The Life of Gilbert Motier de Lafayette: A Marquis of France; a General in the American and French Revolutions; the Compatriot and Friend of Washington; the Champion of American Independence, and of the Rights and Liberties of Mankind : from Numerous and Authentick Sources

Mack, Andrus, & Woodruff, 1841 - 371 sider

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Side 37 - ... to the United States without pension or particular allowance, and is anxious to risk his life in our cause — Resolved that his service be accepted, and that in consideration of his zeal, illustrious family and connexions, he have the rank and commission of major general in the army of the United States.
Side 360 - That it be recommended to the people of the United States to wear crape on the left arm, as mourning, for thirty days.
Side 224 - We swear to be faithful to the nation, to the law, and to the king ; and to maintain with all our power the constitution decreed by the National Assembly and accepted by the king ; and to remain united to all Frenchmen, by the indissoluble ties of fraternity.
Side 252 - Thy purpose firm, is equal to the deed : Who does the best his circumstance allows, Does well, acts nobly ; angels could no more.
Side 115 - His modesty detained it long in his own hands. We became acquainted, however, from the time of his arrival at Paris ; and his zeal' for the honour of our country, his activity in our affairs here, and his firm, attachment to our cause, and to you, impressed me with the same regard and esteem...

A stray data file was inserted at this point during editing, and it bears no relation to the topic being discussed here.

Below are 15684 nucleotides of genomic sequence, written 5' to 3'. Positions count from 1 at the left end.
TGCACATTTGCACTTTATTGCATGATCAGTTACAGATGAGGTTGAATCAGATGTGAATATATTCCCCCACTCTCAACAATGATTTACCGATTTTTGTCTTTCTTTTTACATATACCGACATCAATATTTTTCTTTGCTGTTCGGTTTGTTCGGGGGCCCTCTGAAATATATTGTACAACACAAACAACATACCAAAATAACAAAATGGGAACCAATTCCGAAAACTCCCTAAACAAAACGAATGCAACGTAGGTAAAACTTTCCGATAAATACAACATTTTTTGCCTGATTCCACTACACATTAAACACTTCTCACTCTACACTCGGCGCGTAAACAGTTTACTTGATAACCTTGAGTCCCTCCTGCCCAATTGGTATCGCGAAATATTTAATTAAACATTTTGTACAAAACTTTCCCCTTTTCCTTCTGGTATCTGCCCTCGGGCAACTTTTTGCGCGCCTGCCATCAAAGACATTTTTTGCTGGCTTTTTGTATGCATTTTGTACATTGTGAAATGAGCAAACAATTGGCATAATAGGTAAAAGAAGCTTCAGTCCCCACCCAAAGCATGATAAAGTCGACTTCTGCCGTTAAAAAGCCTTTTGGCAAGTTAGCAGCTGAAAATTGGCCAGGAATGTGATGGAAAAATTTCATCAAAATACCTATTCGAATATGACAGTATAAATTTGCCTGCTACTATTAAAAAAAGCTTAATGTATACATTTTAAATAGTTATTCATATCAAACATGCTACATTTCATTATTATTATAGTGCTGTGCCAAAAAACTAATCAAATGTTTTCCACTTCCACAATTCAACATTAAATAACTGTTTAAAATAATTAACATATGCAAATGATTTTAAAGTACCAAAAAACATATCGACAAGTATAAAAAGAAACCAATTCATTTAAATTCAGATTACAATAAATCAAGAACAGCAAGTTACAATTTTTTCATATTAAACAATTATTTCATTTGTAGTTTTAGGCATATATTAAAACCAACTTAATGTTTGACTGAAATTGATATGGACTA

Side 303 - In one respect you behold us unaltered, and this is in the sentiment of continued devotion to liberty, and of ardent affection and profound gratitude to your departed friend, the father of his country, and to you, and to your illustrious associates in the field and in the cabinet, for the multiplied blessings which surround us, and for the very privilege of addressing you which I now exercise. This sentiment, now fondly cherished by more than ten millions of people, will be transmitted with unabated...
Side 74 - I do acknowledge the UNITED STATES OF AMERICA to be free, independent ; and sovereign states, and declare that the people thereof owe no allegiance or obedience to GEORGE THE THIRD, KING OF GREAT BRITAIN ; and I renounce, refuse, and abjure any allegiance or obedience to him ; and I do swear...
Side 185 - That the secretary for foreign affairs further acquaint the minister plenipotentiary at the court of Versailles, that he will conform to the intention of congress by consulting with, and employing the assistance of, the marquis de Lafayette, in accelerating the supplies which may be afforded by his most Christian majesty, for the use of the United States...
Side 55 - The unfortunate soldiers were in want of everything ; they had neither coats, hats, shirts nor shoes ; their feet and legs froze till they became black, and it was often necessary to amputate them.
Side 52 - with about four hundred militia and the rifle corps, attacked the enemy's picket last evening, killed about twenty, wounded many more, and took about twenty prisoners. The marquis is charmed with the spirited behavior of the militia and rifle corps ; they drove the enemy about half a mile, and kept the ground until dark. The enemy's picket consisted of about three hundred, and were reinforced during the skirmish. The marquis is determined to be in the way of danger.

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